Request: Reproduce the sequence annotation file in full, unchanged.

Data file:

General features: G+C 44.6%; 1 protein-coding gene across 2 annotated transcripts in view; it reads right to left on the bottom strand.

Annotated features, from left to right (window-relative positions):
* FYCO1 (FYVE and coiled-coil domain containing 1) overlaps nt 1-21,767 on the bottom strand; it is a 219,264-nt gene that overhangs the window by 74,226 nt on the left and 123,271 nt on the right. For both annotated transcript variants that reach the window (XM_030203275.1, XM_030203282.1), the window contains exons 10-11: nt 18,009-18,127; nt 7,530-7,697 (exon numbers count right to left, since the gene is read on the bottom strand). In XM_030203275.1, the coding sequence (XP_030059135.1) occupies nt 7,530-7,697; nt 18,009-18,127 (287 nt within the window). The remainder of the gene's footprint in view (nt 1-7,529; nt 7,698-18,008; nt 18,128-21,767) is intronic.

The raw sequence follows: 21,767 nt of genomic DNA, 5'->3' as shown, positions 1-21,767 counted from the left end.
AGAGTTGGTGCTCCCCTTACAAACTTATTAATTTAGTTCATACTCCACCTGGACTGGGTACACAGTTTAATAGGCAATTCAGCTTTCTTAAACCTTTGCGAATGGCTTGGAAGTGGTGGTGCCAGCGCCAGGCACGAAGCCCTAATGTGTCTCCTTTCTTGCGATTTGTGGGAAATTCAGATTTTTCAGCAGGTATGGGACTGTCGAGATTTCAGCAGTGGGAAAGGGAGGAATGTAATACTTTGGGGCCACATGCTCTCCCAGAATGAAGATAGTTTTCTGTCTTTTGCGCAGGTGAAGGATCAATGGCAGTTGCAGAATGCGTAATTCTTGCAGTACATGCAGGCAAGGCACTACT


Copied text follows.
General features: G+C 44.6%; 1 protein-coding gene across 2 annotated transcripts in view; it reads right to left on the bottom strand.

Annotated features, from left to right (window-relative positions):
* FYCO1 (FYVE and coiled-coil domain containing 1) overlaps nt 1-21,767 on the bottom strand; it is a 219,264-nt gene that overhangs the window by 74,226 nt on the left and 123,271 nt on the right. For both annotated transcript variants that reach the window (XM_030203275.1, XM_030203282.1), the window contains exons 10-11: nt 18,009-18,127; nt 7,530-7,697 (exon numbers count right to left, since the gene is read on the bottom strand). In XM_030203275.1, the coding sequence (XP_030059135.1) occupies nt 7,530-7,697; nt 18,009-18,127 (287 nt within the window). The remainder of the gene's footprint in view (nt 1-7,529; nt 7,698-18,008; nt 18,128-21,767) is intronic.

The raw sequence follows: 21,767 nt of genomic DNA, 5'->3' as shown, positions 1-21,767 counted from the left end.
AGAGTTGGTGCTCCCCTTACAAACTTATTAATTTAGTTCATACTCCACCTGGACTGGGTACACAGTTTAATAGGCAATTCAGCTTTCTTAAACCTTTGCGAATGGCTTGGAAGTGGTGGTGCCAGCGCCAGGCACGAAGCCCTAATGTGTCTCCTTTCTTGCGATTTGTGGGAAATTCAGATTTTTCAGCAGGTATGGGACTGTCGAGATTTCAGCAGTGGGAAAGGGAGGAATGTAATACTTTGGGGCCACATGCTCTCCCAGAATGAAGATAGTTTTCTGTCTTTTGCGCAGGTGAAGGATCAATGGCAGTTGCAGAATGCGTAATTCTTGCAGTACATGCAGGCAAGGCACTACT